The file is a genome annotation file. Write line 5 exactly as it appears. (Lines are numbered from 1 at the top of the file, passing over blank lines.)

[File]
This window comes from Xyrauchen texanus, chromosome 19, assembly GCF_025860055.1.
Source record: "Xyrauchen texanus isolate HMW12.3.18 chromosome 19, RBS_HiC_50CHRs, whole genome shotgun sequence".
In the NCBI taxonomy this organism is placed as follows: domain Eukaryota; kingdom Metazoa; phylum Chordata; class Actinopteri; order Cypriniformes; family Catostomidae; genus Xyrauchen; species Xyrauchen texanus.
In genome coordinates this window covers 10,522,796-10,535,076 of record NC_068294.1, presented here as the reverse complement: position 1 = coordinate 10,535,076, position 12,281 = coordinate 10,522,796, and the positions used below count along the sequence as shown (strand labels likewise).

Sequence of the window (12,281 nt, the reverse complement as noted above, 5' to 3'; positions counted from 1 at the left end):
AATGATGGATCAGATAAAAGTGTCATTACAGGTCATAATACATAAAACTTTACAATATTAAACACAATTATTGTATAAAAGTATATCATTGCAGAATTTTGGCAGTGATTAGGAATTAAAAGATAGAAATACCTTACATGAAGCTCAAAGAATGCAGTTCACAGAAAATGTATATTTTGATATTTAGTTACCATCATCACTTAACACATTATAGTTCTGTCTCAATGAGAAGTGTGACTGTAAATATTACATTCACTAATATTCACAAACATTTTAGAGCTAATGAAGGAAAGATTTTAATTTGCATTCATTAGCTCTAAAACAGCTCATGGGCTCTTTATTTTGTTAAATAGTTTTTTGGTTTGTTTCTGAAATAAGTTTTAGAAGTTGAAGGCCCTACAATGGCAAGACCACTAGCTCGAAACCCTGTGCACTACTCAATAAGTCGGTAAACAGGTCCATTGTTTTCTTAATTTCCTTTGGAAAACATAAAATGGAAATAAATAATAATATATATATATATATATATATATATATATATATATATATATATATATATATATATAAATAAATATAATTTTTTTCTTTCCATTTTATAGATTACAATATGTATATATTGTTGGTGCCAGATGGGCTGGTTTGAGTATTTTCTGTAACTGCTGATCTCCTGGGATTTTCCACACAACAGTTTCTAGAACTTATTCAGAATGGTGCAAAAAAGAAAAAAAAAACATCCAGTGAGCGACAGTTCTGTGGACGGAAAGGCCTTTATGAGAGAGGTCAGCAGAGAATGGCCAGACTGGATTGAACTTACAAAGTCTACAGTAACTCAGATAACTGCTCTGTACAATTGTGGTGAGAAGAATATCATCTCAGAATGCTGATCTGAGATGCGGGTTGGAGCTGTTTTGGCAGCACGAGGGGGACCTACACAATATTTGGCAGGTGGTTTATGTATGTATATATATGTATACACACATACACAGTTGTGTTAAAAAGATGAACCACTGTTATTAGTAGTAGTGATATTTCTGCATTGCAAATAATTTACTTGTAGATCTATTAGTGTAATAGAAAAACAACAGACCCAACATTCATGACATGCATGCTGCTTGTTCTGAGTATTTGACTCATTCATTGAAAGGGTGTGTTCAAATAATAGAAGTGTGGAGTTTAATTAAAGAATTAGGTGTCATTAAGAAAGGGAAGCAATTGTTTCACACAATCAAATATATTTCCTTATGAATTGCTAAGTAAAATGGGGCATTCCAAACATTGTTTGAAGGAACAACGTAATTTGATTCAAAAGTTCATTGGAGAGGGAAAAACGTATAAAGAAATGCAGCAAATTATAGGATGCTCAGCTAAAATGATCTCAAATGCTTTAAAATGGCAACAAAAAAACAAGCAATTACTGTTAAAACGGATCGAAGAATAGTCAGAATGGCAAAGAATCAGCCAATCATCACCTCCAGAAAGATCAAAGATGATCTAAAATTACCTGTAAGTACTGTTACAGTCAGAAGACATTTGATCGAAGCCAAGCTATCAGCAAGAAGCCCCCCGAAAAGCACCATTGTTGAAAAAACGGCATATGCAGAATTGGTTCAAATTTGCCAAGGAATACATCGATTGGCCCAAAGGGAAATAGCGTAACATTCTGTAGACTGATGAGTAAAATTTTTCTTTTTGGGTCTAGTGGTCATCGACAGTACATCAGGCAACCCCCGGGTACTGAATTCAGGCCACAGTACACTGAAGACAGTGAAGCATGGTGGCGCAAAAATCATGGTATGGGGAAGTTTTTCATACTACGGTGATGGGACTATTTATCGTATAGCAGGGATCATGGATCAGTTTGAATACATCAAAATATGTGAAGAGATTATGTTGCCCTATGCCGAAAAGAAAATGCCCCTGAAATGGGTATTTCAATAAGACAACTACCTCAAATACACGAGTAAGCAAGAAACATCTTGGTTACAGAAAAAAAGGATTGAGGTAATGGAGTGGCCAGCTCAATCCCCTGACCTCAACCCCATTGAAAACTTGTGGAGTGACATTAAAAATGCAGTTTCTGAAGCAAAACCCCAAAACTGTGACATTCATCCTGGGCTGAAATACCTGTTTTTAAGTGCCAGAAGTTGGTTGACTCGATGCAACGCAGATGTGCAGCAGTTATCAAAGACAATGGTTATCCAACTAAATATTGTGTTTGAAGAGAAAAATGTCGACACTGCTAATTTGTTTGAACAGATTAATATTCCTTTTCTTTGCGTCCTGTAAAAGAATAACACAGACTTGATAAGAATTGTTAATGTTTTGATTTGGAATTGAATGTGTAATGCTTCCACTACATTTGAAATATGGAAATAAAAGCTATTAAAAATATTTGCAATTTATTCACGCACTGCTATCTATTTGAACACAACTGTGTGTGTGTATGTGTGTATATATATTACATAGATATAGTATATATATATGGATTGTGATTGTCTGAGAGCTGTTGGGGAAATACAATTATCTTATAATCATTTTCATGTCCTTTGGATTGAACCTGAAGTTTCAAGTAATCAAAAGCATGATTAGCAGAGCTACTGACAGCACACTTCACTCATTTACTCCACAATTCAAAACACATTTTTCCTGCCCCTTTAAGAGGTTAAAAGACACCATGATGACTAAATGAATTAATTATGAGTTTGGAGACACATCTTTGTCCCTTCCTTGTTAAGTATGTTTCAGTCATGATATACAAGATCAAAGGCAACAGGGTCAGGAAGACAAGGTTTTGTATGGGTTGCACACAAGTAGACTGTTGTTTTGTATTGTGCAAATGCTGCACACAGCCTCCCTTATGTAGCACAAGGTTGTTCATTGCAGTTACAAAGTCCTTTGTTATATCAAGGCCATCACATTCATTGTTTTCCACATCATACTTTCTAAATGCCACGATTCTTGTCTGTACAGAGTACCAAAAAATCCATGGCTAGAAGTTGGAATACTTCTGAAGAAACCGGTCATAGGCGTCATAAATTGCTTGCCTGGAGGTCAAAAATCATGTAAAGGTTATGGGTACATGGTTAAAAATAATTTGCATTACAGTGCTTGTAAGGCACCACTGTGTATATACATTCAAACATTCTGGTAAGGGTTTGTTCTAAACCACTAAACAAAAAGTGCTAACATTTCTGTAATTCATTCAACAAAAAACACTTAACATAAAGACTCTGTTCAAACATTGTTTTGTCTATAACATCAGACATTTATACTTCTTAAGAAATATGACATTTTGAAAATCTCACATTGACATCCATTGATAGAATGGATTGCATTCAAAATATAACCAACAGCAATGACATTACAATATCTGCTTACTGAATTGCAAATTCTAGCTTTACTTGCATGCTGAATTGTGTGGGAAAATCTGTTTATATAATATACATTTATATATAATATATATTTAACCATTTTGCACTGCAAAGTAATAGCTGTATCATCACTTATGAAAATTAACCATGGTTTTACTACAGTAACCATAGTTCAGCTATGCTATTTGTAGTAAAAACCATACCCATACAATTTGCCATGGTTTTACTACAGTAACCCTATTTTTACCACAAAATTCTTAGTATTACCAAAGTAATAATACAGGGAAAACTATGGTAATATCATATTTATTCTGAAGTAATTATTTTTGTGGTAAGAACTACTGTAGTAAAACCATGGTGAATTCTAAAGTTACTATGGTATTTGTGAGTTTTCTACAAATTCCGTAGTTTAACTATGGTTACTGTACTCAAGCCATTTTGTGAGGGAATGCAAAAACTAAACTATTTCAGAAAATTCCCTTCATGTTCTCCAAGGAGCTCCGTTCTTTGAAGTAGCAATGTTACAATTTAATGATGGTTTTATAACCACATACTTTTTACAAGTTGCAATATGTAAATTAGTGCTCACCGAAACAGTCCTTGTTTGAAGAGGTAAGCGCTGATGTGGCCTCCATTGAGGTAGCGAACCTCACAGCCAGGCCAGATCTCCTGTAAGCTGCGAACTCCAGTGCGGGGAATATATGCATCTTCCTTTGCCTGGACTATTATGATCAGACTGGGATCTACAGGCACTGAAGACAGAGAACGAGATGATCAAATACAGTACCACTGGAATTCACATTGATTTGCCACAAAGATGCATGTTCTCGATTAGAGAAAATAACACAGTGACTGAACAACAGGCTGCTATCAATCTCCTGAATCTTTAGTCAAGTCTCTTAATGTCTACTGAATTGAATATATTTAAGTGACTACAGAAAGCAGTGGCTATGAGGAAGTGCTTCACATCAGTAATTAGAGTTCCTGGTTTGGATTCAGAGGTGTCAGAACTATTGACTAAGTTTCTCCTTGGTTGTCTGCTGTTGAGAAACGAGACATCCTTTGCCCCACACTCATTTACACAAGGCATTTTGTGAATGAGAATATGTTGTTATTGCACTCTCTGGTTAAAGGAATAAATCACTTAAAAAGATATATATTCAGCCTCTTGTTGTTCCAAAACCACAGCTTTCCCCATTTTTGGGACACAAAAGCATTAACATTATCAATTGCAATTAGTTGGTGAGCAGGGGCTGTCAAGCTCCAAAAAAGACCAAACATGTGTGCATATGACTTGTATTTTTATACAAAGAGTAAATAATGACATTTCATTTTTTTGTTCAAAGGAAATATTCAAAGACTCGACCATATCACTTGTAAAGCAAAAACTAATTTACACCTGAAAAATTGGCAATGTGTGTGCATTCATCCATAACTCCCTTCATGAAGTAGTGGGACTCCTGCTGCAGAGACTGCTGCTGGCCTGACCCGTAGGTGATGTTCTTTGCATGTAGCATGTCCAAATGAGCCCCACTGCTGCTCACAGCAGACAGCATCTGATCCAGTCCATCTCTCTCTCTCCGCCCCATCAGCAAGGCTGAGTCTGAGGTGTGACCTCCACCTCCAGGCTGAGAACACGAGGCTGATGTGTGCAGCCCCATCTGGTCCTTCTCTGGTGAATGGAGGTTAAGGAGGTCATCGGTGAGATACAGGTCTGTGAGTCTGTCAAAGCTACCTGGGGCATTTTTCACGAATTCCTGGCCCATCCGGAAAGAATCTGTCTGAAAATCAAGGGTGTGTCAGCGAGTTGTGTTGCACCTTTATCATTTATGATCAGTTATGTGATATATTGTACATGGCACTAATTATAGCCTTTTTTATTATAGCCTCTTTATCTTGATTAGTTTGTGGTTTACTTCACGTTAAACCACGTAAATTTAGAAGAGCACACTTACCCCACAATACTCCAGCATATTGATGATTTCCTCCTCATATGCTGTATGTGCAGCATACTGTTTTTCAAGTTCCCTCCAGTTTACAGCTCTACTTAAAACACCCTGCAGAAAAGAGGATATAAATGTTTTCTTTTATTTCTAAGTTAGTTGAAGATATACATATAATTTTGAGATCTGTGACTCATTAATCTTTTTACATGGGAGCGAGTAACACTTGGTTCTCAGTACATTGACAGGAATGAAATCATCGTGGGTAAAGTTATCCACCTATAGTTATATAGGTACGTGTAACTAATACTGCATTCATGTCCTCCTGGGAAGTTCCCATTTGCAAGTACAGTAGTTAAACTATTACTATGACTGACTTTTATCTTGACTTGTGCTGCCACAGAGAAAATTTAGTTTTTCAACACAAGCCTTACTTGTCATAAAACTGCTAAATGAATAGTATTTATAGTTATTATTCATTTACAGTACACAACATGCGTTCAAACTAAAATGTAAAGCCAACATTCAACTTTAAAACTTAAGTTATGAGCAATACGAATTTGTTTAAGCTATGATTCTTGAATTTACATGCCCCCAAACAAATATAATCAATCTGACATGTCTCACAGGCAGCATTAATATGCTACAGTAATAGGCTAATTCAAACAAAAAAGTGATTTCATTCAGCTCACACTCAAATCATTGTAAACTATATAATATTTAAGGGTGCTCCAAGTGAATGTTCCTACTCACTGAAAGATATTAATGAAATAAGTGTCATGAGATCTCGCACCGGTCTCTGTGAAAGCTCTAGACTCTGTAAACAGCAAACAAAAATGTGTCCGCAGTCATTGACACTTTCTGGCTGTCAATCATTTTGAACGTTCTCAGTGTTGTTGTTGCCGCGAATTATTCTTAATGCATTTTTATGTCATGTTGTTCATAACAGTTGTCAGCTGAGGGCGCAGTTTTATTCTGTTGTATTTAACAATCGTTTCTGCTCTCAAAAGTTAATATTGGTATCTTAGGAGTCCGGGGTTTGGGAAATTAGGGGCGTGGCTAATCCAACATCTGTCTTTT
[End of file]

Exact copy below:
Sequence of the window (12,281 nt, the reverse complement as noted above, 5' to 3'; positions counted from 1 at the left end):